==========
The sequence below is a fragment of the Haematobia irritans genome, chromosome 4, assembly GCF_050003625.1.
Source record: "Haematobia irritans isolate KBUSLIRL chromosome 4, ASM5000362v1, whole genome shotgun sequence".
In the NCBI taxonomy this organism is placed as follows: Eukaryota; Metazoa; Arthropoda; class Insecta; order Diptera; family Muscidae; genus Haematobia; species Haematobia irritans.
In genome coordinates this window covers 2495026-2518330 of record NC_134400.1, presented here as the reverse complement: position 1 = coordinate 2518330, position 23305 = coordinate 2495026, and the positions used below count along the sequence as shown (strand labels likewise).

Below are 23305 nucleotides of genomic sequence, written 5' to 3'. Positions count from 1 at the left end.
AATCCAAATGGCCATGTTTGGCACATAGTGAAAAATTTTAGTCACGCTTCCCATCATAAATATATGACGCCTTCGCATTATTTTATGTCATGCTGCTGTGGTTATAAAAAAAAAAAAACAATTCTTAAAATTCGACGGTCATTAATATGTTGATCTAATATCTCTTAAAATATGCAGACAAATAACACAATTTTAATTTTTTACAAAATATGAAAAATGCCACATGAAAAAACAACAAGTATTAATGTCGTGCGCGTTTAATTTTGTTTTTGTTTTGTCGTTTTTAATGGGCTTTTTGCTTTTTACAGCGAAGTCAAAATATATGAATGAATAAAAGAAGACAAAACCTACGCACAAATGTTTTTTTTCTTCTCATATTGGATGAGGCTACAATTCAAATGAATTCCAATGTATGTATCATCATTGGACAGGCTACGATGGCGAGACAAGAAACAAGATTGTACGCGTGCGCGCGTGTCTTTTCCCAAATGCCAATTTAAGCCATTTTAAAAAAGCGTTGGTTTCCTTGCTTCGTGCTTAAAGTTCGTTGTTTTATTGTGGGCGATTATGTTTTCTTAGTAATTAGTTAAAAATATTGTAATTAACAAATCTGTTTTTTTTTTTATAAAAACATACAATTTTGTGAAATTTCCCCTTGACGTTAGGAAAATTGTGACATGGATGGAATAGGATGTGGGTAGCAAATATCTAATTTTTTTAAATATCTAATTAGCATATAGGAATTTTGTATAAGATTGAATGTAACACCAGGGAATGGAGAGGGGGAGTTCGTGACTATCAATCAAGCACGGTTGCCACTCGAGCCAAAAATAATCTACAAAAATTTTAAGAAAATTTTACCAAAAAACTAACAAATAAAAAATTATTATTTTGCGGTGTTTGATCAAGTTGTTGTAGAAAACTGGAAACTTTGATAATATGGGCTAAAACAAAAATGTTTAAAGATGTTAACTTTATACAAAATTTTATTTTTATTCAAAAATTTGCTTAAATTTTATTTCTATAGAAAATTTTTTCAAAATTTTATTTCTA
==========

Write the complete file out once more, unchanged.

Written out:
The sequence below is a fragment of the Haematobia irritans genome, chromosome 4, assembly GCF_050003625.1.
Source record: "Haematobia irritans isolate KBUSLIRL chromosome 4, ASM5000362v1, whole genome shotgun sequence".
In the NCBI taxonomy this organism is placed as follows: Eukaryota; Metazoa; Arthropoda; class Insecta; order Diptera; family Muscidae; genus Haematobia; species Haematobia irritans.
In genome coordinates this window covers 2495026-2518330 of record NC_134400.1, presented here as the reverse complement: position 1 = coordinate 2518330, position 23305 = coordinate 2495026, and the positions used below count along the sequence as shown (strand labels likewise).

Below are 23305 nucleotides of genomic sequence, written 5' to 3'. Positions count from 1 at the left end.
AATCCAAATGGCCATGTTTGGCACATAGTGAAAAATTTTAGTCACGCTTCCCATCATAAATATATGACGCCTTCGCATTATTTTATGTCATGCTGCTGTGGTTATAAAAAAAAAAAAACAATTCTTAAAATTCGACGGTCATTAATATGTTGATCTAATATCTCTTAAAATATGCAGACAAATAACACAATTTTAATTTTTTACAAAATATGAAAAATGCCACATGAAAAAACAACAAGTATTAATGTCGTGCGCGTTTAATTTTGTTTTTGTTTTGTCGTTTTTAATGGGCTTTTTGCTTTTTACAGCGAAGTCAAAATATATGAATGAATAAAAGAAGACAAAACCTACGCACAAATGTTTTTTTTCTTCTCATATTGGATGAGGCTACAATTCAAATGAATTCCAATGTATGTATCATCATTGGACAGGCTACGATGGCGAGACAAGAAACAAGATTGTACGCGTGCGCGCGTGTCTTTTCCCAAATGCCAATTTAAGCCATTTTAAAAAAGCGTTGGTTTCCTTGCTTCGTGCTTAAAGTTCGTTGTTTTATTGTGGGCGATTATGTTTTCTTAGTAATTAGTTAAAAATATTGTAATTAACAAATCTGTTTTTTTTTTTATAAAAACATACAATTTTGTGAAATTTCCCCTTGACGTTAGGAAAATTGTGACATGGATGGAATAGGATGTGGGTAGCAAATATCTAATTTTTTTAAATATCTAATTAGCATATAGGAATTTTGTATAAGATTGAATGTAACACCAGGGAATGGAGAGGGGGAGTTCGTGACTATCAATCAAGCACGGTTGCCACTCGAGCCAAAAATAATCTACAAAAATTTTAAGAAAATTTTACCAAAAAACTAACAAATAAAAAATTATTATTTTGCGGTGTTTGATCAAGTTGTTGTAGAAAACTGGAAACTTTGATAATATGGGCTAAAACAAAAATGTTTAAAGATGTTAACTTTATACAAAATTTTATTTTTATTCAAAAATTTGCTTAAATTTTATTTCTATAGAAAATTTTTTCAAAATTTTATTTCTA